: Paperless arrests

Paperless arrests

Steven Castan
Northern Territory

Paperless arrests have come under criticism and calls for their scrapping have intensified after a Northern Territory coroner declared them ‘manifestly unfair’ and likely to cause more Aboriginal deaths in custody.

The state coroner also made the recommendation that the laws be repealed during his investigation into the death in custody of Kumanjayi Langdon a 59-year-old man from Yuendumu in Central Australia who died of heart failure while in the Darwin Police watch house in May 2015. Mr Langdon was detained pursuant to a paperless arrest on suspicion of drinking alcohol. He died from heart failure three hours after being taken into custody.

Paperless arrests were introduced by the Northern Territory government in December 2014 and enable police to detain people for several hours without arresting them, charging them or filling out any paperwork. The powers are set out in Section 133AB of the Police Administration Act (NT) and allow the police to detain people for up to four hours or longer if the person is suspected of committing a minor offence such as offensive behaviour in public or offences under the liquor regulations. The person detained does not have the right to seek legal advice while in custody.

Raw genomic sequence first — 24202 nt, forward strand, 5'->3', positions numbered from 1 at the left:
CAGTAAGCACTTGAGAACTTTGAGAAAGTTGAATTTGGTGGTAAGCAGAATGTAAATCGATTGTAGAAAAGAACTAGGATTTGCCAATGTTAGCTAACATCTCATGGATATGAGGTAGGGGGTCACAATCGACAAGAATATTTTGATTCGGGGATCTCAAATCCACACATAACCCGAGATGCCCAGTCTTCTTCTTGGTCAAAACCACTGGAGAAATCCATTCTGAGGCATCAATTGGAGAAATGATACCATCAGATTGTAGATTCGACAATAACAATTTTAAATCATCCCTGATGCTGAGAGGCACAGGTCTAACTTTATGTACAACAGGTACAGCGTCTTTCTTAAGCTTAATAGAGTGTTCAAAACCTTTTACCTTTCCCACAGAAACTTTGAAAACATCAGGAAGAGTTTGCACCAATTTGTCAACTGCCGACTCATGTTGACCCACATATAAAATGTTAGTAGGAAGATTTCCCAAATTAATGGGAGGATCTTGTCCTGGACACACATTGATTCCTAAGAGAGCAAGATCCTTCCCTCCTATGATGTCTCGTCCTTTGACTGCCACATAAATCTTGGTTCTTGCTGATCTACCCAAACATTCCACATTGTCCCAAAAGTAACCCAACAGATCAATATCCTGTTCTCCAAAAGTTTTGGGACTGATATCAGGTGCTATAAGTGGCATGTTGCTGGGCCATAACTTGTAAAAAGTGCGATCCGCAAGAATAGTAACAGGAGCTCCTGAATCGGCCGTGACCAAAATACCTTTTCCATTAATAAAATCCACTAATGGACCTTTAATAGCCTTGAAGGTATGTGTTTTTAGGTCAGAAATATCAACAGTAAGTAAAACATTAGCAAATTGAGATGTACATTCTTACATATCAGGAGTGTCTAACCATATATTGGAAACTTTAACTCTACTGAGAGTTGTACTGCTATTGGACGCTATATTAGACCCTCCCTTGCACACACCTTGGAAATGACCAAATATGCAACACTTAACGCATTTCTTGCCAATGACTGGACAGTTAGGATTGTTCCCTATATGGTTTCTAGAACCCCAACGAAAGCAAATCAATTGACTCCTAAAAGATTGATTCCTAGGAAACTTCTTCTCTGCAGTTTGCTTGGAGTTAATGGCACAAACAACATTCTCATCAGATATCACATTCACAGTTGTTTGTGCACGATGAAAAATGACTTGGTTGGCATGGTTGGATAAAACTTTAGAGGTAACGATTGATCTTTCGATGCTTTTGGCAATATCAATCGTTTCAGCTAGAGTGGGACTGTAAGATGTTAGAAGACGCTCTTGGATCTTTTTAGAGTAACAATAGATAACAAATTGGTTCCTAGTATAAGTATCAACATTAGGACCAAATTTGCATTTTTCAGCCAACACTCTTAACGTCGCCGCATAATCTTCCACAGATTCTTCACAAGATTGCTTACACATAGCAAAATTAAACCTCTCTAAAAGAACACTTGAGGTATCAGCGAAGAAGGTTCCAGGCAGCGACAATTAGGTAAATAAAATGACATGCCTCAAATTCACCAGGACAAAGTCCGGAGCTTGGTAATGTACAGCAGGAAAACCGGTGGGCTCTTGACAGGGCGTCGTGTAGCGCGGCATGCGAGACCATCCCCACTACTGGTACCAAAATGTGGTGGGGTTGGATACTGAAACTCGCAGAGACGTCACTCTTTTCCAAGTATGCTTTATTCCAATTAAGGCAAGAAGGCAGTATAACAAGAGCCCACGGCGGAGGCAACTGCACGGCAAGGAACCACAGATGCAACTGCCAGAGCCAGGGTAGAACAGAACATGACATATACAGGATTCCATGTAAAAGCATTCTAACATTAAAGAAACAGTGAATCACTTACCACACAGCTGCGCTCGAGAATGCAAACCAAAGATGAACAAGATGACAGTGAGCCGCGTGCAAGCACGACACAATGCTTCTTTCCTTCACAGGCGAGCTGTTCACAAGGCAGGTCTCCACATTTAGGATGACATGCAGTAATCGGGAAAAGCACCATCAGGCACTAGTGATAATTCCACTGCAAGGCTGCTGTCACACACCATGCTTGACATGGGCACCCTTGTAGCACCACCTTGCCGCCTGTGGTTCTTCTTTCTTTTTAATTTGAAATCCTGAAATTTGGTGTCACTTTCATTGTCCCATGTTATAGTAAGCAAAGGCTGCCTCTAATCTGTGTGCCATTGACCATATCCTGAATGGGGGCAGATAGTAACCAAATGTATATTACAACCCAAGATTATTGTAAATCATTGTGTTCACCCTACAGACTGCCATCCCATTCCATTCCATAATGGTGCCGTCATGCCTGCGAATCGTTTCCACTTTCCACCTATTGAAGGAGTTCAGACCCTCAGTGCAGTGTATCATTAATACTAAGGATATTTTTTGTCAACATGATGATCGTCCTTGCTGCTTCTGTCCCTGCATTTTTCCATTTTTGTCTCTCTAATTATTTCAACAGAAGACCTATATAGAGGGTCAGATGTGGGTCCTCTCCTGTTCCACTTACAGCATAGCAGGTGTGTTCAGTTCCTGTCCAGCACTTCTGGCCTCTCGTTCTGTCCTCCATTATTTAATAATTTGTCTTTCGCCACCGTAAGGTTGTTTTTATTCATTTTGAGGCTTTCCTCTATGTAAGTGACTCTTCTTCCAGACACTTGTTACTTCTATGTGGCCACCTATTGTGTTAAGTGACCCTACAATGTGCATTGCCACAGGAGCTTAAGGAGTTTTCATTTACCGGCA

Coroner Cavanagh stated in his findings that the laws were manifestly unfair as they disproportionately targeted Indigenous people and in his opinion ‘perpetuates and entrenches aboriginal disadvantage’.

The laws are subject to a High Court challenge, which relates to the constitutionality of the powers. The plaintiffs, the North Australian Aboriginal Justice Agency Ltd are challenging the powers as both contravening the separation of judicial and executive powers enshrined in Chapter III of the Australian Constitution and also undermining the institutional integrity of the courts enshrined in the principles laid out in Kable v DPP [1994] HCA 24.

The Northern Territory Attorney-General, John Elferink has refused calls to repeal the law stating ‘the matter, of course is up for adjudication in the High Court’. He has defended the laws as only reducing paperwork for police and not changing ‘the experience for offenders’.

STEVEN CASTAN is a WA-based barrister, and nationally accredited mediator.

(2015) 40(3) AltLJ 212
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